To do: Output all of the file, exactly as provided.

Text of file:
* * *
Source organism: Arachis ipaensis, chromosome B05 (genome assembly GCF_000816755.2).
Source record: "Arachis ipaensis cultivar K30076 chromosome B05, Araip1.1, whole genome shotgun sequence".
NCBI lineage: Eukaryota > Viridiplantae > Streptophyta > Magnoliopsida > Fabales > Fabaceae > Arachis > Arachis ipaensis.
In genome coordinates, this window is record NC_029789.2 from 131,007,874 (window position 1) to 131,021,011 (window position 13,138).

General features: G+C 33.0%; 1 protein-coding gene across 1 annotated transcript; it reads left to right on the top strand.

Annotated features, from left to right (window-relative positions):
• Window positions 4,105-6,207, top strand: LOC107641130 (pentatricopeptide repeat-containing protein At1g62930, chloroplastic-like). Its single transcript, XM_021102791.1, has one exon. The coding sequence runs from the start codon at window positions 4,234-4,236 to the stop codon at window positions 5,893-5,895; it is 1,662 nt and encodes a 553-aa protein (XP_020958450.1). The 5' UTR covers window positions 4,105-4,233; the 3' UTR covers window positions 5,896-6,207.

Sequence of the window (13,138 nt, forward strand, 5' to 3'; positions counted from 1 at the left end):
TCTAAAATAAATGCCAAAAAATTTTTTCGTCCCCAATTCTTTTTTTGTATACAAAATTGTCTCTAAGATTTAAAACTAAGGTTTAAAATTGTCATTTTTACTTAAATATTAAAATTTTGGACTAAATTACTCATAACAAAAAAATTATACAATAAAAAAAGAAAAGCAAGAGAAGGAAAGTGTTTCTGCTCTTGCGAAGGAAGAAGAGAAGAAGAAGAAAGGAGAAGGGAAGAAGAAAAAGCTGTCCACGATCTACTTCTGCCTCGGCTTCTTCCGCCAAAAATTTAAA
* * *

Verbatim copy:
Source organism: Arachis ipaensis, chromosome B05 (genome assembly GCF_000816755.2).
Source record: "Arachis ipaensis cultivar K30076 chromosome B05, Araip1.1, whole genome shotgun sequence".
NCBI lineage: Eukaryota > Viridiplantae > Streptophyta > Magnoliopsida > Fabales > Fabaceae > Arachis > Arachis ipaensis.
In genome coordinates, this window is record NC_029789.2 from 131,007,874 (window position 1) to 131,021,011 (window position 13,138).

General features: G+C 33.0%; 1 protein-coding gene across 1 annotated transcript; it reads left to right on the top strand.

Annotated features, from left to right (window-relative positions):
• Window positions 4,105-6,207, top strand: LOC107641130 (pentatricopeptide repeat-containing protein At1g62930, chloroplastic-like). Its single transcript, XM_021102791.1, has one exon. The coding sequence runs from the start codon at window positions 4,234-4,236 to the stop codon at window positions 5,893-5,895; it is 1,662 nt and encodes a 553-aa protein (XP_020958450.1). The 5' UTR covers window positions 4,105-4,233; the 3' UTR covers window positions 5,896-6,207.

Sequence of the window (13,138 nt, forward strand, 5' to 3'; positions counted from 1 at the left end):
TCTAAAATAAATGCCAAAAAATTTTTTCGTCCCCAATTCTTTTTTTGTATACAAAATTGTCTCTAAGATTTAAAACTAAGGTTTAAAATTGTCATTTTTACTTAAATATTAAAATTTTGGACTAAATTACTCATAACAAAAAAATTATACAATAAAAAAAGAAAAGCAAGAGAAGGAAAGTGTTTCTGCTCTTGCGAAGGAAGAAGAGAAGAAGAAGAAAGGAGAAGGGAAGAAGAAAAAGCTGTCCACGATCTACTTCTGCCTCGGCTTCTTCCGCCAAAAATTTAAA